Julie Chupp, the 2011 award recipient, is a member of the Vanderbilt Executive MBA Class of 2013. Chupp is the director of site development for Dispensary of Hope, a Nashville-based non-profit that provides medications to those in need. A summa cum laude graduate of Vanderbilt University, Chupp says "I'm truly honored and thrilled for the opportunity to transform this rich academic experience into strategies that can better serve our community."
Anderson Williams, the 2010 award recipient, is a member of the Vanderbilt Executive MBA Class of 2012. Williams, formerly director of consulting for the Oasis Center, said of the sponsorship: "I want to help bridge business and nonprofits to build a more viable social sector and I believe the Vanderbilt Executive MBA program will help me develop the tools to do just that." Williams is now helping to develop and launch Zeumo—an education technology platform that will help students connect and communicate better with their school and community.
Beth Torres, the 2009 award recipient, is a member of the Vanderbilt Executive MBA Class of 2011. Torres, formerly the vice president of events and funding development for Junior Achievement of Middle Tennessee, had this to say about the sponsorship: "The sponsorship that Owen and the Center for Nonprofit Management provide is an unbelievable gift." Since graduating from the program, Torres has taken the role of President & CEO of Make a Wish of Middle Tennessee.
Mark McCaw, the 2008 award recipient, is a member of the Vanderbilt Executive MBA Class of 2010. He is program administrator of Siloam Family Health Center. McCaw said the MBA training "helped provide the business acumen to handle the challenge of dealing with an increasing number of refugee patients." He also enjoyed the opportunity to network with corporate health care executives through the Owen School. "It's a tremendous opportunity for dialogue," he said.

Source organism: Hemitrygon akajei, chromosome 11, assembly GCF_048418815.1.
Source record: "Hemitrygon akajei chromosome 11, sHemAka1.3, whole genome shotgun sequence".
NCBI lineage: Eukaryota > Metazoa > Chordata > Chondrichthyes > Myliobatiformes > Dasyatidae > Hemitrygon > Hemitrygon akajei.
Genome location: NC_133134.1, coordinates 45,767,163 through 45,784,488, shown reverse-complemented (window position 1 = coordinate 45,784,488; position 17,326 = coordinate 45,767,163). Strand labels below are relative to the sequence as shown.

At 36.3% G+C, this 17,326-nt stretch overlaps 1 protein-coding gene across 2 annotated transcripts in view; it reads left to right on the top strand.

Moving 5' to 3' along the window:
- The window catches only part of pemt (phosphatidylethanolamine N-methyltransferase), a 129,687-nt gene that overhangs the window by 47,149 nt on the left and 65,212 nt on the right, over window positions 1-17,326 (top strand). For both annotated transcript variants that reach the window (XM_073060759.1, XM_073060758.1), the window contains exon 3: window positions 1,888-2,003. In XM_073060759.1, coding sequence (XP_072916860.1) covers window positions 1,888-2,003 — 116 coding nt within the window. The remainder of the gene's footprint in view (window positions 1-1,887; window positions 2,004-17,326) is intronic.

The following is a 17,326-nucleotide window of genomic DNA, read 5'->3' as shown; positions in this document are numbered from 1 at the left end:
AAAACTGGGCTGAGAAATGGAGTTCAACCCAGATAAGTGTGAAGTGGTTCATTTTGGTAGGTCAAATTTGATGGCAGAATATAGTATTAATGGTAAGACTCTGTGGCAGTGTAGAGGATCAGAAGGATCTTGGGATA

Michael McSurdy, the 2007 award recipient, is a member of the Vanderbilt Executive MBA Class of 2009. McSurdy is President and CEO of Family and Children's Service, which has been providing counseling and child well-being services across the state of Tennessee since 1943.
The first recipient of the sponsorship in 2006 was Robyn Minton, former director of the YWCA's Domestic Violence Services program. She was a member of the Vanderbilt Executive MBA Class of 2008. She is currently Vice President of Operations at the Center for Workforce Innovations.
All the candidates for the sponsorship met the rigorous standards set for students admitted to Vanderbilt's Executive MBA program. Before applying for the tuition sponsorship, the candidates took the GMAT, provided transcripts and went through the application and interview process.
Those admitted to the Executive MBA program were then considered for the tuition sponsorship by a selection committee. Recipients only pay approximately $12,000 in Executive MBA fees over the two years to cover direct costs of books, a residency each year and Executive MBA meals and Executive Lounge amenities.